If you are a parent going through a separation or divorce, you are likely to be worried about the effects of divorce on your children. The best thing for you to do as a parent is to help your children deal with sensitive issues involving the arrangements of them (sometimes referred to as custody).

It is suggested that you find out what your legal rights are and seek any advice on how to help yourself and your children through what can be a very traumatic time. Children are affected differently from adults. Children are bound to feel lonely, anxious, sad and angry at their parents. They often blame themselves, they think it is something they have caused.

The most important thing for your children is that you are honest with them throughout the whole process. Sometimes children are left with many questions, one of them being “is it forever”? they are never sure of whether the separation is temporary or permanent. For younger children especially, they often believe that their parents will be getting back together, even after long periods. Never underestimate how it is or will affect your children. Sometimes children want to hide their feelings from their parents as don’t want to upset them.

Although as parents you may be going your separate ways, remember that for your children it is important to try and remain amicable. The wellbeing of your children should always remain top priority. It is imperative for children to understand that even though their parents are getting divorced, there father will always remain their father and that their mother will always remain their mother.

Whenever you feel the need to be concerned for your children, ensure you don’t project your own thoughts and feelings onto them. This will only put more pressure on them, causing them more worry. Deal with your own feelings separately, that way the children are more likely to open up to you, if they are ready.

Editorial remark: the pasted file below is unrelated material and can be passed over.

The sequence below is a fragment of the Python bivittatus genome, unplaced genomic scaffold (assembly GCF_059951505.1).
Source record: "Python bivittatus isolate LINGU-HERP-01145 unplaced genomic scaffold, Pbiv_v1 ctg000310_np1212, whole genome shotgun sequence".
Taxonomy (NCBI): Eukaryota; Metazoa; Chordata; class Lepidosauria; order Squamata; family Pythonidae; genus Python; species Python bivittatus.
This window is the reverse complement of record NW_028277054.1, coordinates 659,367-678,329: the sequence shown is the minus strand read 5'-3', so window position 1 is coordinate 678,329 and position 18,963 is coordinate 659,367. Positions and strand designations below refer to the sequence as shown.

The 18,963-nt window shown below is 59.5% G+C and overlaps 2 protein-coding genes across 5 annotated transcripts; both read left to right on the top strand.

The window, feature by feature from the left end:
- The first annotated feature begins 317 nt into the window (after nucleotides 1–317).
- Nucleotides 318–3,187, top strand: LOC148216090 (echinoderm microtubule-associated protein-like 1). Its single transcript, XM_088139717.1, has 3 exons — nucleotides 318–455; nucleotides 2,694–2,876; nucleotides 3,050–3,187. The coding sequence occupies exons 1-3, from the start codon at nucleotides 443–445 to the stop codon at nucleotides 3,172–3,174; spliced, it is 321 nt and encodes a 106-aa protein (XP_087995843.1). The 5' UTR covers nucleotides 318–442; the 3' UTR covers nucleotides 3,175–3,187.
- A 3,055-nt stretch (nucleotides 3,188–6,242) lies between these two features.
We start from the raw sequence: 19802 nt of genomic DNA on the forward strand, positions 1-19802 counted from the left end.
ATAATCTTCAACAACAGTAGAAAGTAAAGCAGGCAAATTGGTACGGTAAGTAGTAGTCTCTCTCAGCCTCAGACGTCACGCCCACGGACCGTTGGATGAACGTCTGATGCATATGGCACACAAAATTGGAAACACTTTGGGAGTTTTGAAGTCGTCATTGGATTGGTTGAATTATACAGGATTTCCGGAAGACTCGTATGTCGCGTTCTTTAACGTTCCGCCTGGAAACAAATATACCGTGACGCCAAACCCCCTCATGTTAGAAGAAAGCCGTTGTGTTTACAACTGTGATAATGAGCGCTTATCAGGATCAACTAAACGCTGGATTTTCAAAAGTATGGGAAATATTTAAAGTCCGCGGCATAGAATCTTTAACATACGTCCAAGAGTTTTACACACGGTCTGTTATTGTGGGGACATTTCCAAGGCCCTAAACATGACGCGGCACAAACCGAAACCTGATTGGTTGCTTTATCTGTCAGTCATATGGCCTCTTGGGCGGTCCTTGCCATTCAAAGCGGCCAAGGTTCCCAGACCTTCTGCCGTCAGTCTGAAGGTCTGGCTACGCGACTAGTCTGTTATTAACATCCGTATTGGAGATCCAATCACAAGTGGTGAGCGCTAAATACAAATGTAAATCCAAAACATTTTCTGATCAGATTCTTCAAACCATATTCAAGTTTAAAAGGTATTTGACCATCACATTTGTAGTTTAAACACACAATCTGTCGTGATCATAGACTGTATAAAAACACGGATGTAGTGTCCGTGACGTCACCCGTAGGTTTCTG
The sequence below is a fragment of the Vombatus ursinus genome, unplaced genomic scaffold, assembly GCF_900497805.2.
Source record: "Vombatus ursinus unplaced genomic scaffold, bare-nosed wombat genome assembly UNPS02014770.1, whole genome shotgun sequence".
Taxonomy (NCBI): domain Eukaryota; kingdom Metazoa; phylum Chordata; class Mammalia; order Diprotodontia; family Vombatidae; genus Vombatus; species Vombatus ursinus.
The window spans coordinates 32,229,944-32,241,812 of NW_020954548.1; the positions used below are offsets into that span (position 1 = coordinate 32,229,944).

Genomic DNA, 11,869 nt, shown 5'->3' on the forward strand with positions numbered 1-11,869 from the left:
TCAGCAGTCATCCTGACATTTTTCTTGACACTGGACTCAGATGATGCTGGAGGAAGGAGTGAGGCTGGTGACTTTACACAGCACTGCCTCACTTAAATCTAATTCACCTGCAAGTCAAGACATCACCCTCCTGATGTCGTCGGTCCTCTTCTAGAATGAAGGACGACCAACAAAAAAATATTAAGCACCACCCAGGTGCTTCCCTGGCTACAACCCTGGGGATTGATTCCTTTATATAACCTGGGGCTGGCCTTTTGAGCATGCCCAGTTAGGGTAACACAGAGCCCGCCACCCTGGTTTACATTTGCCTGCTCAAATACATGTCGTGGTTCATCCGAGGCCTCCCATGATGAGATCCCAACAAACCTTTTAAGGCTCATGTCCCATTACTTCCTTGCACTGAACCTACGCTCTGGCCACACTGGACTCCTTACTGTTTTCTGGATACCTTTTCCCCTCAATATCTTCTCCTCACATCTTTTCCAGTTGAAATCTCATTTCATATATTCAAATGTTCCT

Even once a divorced is finalised, bringing up children will still require lots of joint decisions. It is important to put the wellbeing of the children first. If parents can remain amicable then it will make it easier to have agreements in place for the care of the children without seeking legal experts. For example, when will each parent will have their time with the children? who will pay for school trips? can the parents attend school appointments together?

If parents can’t agree on anything the next step may be mediation. A mediator can help both parents to try and come to an agreement on the children’s arrangements, remaining neutral throughout the process. Mediation isn’t relationship counselling, it will help you as parents agree on the finer details of how you’ll look after your children, such as:

  • Where they’ll live
  • Which parent has the children when
  • When other types of contact can take place i.e.- phone calls for example.

Whatever is agreed with the mediator isn’t legal binding unless a solicitor has a consent order drafted for the court to approve. If after the mediation sessions the parents aren’t in agreement, maybe seeking advice from a solicitor will be the best option, with or without taking the matter to court

Karl Smith